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Six EDI Hassles You Never Have to Face Again

Six EDI Hassles You Never Have to Face Again

By Howard W. Sabrin, executive vice president. I recently got off a one hour call with an EDI (electronic data interchange) veteran, discussing his experiences with the venerable data sharing format. EDI has been around since the ‘60s, and for some purposes it’s absolutely the way to go. But hearing the questions this EDI user asked made me realize how much extra work EDI customers are doing, especially if all they need to do is share relational databases. Folks who’ve been using EDI for years may not realize how much of the work that costs extra time and dollars in EDI is handled automatically by relational databases. Here are six quick examples of EDI hassles you can avoid, without damage to your business, through direct database sharing. Converting data to a standardized EDI form on the sending end, and converting it back to a form the recipient’s systems can use. If you’re sharing relational databases, all both sides need to do is agree on a common database design (e.g. tables, columns, data types). Since all work is done within the database, there’s no need to get network, security, firewall, or software development staff involved. If any data must be pre- or post-processed, it can be done using standard database tools by your database staff. Avoiding duplicate entries and other data integrity issues. Database transaction processing capabilities prevents data from being written unless it can be written without error and repeat data writes until they are successful. Each data entry is tagged with a unique identifier set, preventing the same data from being entered repeatedly. No further coding or other work with specific EDI formats is required. Creating an audit trail to assure no loss or corruption of data. Using familiar database queries, the source and destination data can easily be compared to the last byte to assure integrity. Unlike EDI systems where transactions must be tracked through multiple components, the results of these simple queries serve as your audit trail. Integration with ERP and CRM systems. Since many of these systems are built on relational databases, business data from one partner’s database platform can be transferred directly and securely over the Web to another partner’s database. No integration or reformatting of data to match specific EDI formats work is required. Agreeing on, and implementing, common security protocols. DataPortal uses secure Web protocols (e.g. HTTPS) and has layers of password...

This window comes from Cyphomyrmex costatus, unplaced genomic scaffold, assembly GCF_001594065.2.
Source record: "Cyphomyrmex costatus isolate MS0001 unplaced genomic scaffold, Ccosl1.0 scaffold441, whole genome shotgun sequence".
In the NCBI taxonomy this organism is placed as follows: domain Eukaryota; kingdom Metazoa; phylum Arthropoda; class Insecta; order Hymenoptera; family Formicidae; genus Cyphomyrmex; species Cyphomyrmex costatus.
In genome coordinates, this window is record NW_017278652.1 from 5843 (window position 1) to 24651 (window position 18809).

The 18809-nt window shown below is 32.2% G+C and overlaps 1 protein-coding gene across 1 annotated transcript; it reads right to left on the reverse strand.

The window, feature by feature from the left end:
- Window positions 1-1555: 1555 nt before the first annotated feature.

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Getting Big Data Where It Needs To Go

Getting Big Data Where It Needs To Go

Information is a critical, if not the, critical business asset in a fast-changing world. The more information an organization has, the better it can make decisions about which products and services to offer, how to price and distribute them, where it can reduce costs and where it can find new customers. Big Data is the process of creating insight from the increasing masses of raw data every organization generates.  Most Big Data is made up of loosely structured or unstructured data such as text, photos, genomic or other scientific data. But some of it also originates in structured relational databases. In addition, many of the results of a Big Data analysis are distributed in the form of a relational database. Whenever Big Data relies on relational data as either a source of information or a way to distribute Big Data insights, DataPortal can share those relational databases quickly, easily, cost-effectively and securely. “Point and Click” Database Sharing DataPortal is a patented tool for moving, storing, and sharing database data across platforms and over the Web. It was designed to be used by people at all technical levels. It requires no coding, entering command lines, opening ports or installation of software. Using DataPortal, each database is published to a DataPortal server. From there it is available over the internal LAN or the Internet to any authorized DataPortal client. This server-to-client communication avoids the security risks of exposing the database directly to a WAN or the Internet. Any user can transfer a full relational database or a subset of that database, in relational form, with the push of a button. All they need is a Web browser and authority to share the database. Using DataPortal, subject matter experts can stay focused on their critical, value-added analytic work without wasting time on the mechanics of sending and receiving data. DataPortal for Data Gathering DataPortal is an efficient way to gather structured data from various database sources at a central location for Big Data integration, analysis, conversion and storage. DataPortal complements Big Data frameworks such as Hadoop, which allow users to access massive quantities of data spread over hundreds or even thousands of processors. These frameworks allow queries to be performed using the familiar SQL used in relational databases.  The results of such queries can also take the form of structured data. Sharing the result set returned by Hadoop with end users can be...